LONGMAN GCSE CHEMISTRY
(March 2013: The book is now out of print, but if you are interested, you may be able to obtain a second-hand copy from Amazon.co.uk.)
If you are simply interested in a general-purpose introduction to chemistry for 14 - 16 year-olds, you might be better looking at my Edexcel IGCSE Chemistry book. This contains rather less material than the GCSE book (because it only covers one syllabus rather than five in the GCSE book), but is an equally good foundation on which to go on to chemistry at a higher level. There is also more support available via the website that this link will lead you to.
The Longman GCSE book was written to cover the chemistry content of all the UK GCSE Chemistry syllabuses at the time (2002). It is aimed at students likely to achieve grades from A* to B, and written in a way that wouldn't cause problems for students going on to do chemistry at a higher level.
However, since then, GCSE syllabuses have changed, particularly in the order in which they do things, and with more stress on making chemistry "relevant" - some would argue, more dumbed down!
This book will therefore no longer match the approach of some modern GCSE chemistry syllabuses. It does, however, contain virtually all the chemistry that you will need for the new syllabuses (almost certainly more than you will need), presented in a logical order that will help you to make a smooth transition from GCSE to A level (or its equivalent) if that's what you want to do later.
If you are working in another system, GCSE in the UK is an exam taken at the end of a (usually) two year course at the age of 16. Anyone taking a similar introductory chemistry course may find the book helpful.
What the GCSE book covers
The book is organised into 6 sections plus an important appendix. Each section is made up of a number of related chapters.
There are questions at the end of each chapter to test understanding, and a set of GCSE-style exam questions at the end of each section. Answers to all the questions are provided on the supporting website - although these are password-protected so that only teachers can get at them!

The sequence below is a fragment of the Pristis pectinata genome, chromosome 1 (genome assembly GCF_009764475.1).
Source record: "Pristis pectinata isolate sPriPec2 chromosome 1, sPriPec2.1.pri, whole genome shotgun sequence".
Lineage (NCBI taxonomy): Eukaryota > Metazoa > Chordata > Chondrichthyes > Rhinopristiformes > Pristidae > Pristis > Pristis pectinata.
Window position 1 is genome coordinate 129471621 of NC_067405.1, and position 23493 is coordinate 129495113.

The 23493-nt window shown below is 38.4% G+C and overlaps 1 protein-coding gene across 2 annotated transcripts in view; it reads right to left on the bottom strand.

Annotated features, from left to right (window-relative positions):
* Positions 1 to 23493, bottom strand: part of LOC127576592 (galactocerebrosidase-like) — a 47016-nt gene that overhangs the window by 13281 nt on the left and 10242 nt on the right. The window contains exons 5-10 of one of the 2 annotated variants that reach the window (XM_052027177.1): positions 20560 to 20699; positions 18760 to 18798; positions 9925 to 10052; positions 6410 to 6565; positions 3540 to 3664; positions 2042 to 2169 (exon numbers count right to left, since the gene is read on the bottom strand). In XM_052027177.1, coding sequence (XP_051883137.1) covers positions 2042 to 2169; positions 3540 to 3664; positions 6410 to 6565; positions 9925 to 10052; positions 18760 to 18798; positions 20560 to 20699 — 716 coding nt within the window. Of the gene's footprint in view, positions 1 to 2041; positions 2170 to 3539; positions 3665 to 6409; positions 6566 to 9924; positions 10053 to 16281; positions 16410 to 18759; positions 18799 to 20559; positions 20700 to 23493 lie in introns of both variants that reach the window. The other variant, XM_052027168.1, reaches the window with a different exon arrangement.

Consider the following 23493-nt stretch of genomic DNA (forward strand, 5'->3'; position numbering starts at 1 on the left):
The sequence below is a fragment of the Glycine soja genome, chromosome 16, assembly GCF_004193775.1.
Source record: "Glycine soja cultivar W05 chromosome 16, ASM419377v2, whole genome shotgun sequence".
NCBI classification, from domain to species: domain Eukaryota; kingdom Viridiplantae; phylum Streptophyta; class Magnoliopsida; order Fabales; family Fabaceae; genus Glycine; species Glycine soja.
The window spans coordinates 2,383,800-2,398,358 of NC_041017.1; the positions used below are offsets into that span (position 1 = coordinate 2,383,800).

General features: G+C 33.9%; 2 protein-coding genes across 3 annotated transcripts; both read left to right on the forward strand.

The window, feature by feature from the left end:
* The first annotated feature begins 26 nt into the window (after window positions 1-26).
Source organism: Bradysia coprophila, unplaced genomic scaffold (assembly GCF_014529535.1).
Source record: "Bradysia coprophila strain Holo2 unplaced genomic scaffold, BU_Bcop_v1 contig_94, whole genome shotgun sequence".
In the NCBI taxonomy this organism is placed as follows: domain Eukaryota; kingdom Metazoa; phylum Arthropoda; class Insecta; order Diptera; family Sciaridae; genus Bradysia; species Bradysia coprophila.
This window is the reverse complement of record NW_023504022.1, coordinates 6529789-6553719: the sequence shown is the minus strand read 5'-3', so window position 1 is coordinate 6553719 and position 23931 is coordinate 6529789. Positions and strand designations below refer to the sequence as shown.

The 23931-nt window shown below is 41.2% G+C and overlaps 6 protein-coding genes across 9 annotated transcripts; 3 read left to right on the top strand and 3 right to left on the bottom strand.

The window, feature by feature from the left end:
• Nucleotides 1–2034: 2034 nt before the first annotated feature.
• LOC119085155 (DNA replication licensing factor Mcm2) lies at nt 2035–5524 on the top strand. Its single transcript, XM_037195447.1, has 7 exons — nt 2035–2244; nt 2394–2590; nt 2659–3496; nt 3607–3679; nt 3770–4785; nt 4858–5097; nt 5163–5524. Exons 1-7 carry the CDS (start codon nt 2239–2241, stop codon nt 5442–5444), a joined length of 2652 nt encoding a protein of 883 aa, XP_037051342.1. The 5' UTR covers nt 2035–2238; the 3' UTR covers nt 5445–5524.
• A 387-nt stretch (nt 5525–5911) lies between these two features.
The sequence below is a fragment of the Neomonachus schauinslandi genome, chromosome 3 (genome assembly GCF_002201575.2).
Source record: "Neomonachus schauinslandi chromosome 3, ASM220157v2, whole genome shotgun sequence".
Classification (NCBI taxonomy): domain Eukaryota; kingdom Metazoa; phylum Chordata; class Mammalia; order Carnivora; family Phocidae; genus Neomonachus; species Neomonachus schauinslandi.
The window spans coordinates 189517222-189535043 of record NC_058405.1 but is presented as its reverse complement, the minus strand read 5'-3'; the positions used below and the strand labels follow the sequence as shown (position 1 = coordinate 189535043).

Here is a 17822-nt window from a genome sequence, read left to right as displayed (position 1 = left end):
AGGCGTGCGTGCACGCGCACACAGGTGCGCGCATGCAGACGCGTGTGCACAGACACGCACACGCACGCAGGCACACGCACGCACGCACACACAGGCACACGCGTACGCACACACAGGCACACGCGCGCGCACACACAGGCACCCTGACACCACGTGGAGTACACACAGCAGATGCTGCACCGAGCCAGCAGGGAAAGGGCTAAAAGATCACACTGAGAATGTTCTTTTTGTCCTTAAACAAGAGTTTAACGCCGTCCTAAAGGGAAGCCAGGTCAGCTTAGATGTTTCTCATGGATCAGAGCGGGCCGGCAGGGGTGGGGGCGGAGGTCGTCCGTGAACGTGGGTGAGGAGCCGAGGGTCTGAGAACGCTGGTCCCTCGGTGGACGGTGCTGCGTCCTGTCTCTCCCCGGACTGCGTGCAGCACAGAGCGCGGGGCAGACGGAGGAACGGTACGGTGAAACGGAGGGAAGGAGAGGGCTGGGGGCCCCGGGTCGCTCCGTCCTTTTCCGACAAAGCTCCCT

Section A: Particles
This covers an introduction to atomic structure and bonding (including metallic bonding and intermolecular forces) and the relationship between the structures of elements and compounds and their physical properties.
There is also a chapter on how to write formulae and equations, and a final one on the factors affecting rates of reaction together with explanations.
Section B: Some essential background chemistry
This is a lengthy section which covers the important lab-based chemistry:
Section C: Large scale chemistry
This covers the extraction of several metals, and the chemistry of salt and limestone. It introduces reversible reactions leading to the Haber and Contact Processes.
Section D: Air, water and earth
Discusses the atmosphere (including its evolution and some environmental problems), water (including hardness, water treatment, and an introduction to colloids) and types of rock.
Section E: Organic chemistry
An introductory look at the oil industry and some simple organic compounds (alkanes, alkenes, alcohols, carboxylic acids, and a brief look at esters). Structural isomerism is explained where it arises.
There are also chapters on food and drugs, and enzymes.
Section F: Sums
This section deals with all the calculations involving relative atomic masses and moles up to and including simple titration and electrolysis calculations.
The most important appendix explains how to maximise your score when writing up coursework practical investigations to satisfy the requirements of UK GCSE examiners. (This is no longer relevant to the modern GCSE courses, but might still be interesting.) The fully written out investigation is available from the website accompanying the book.
There is a website to accompany the book which you can find by following this link.
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© Jim Clark 2003 (last modified March 2013)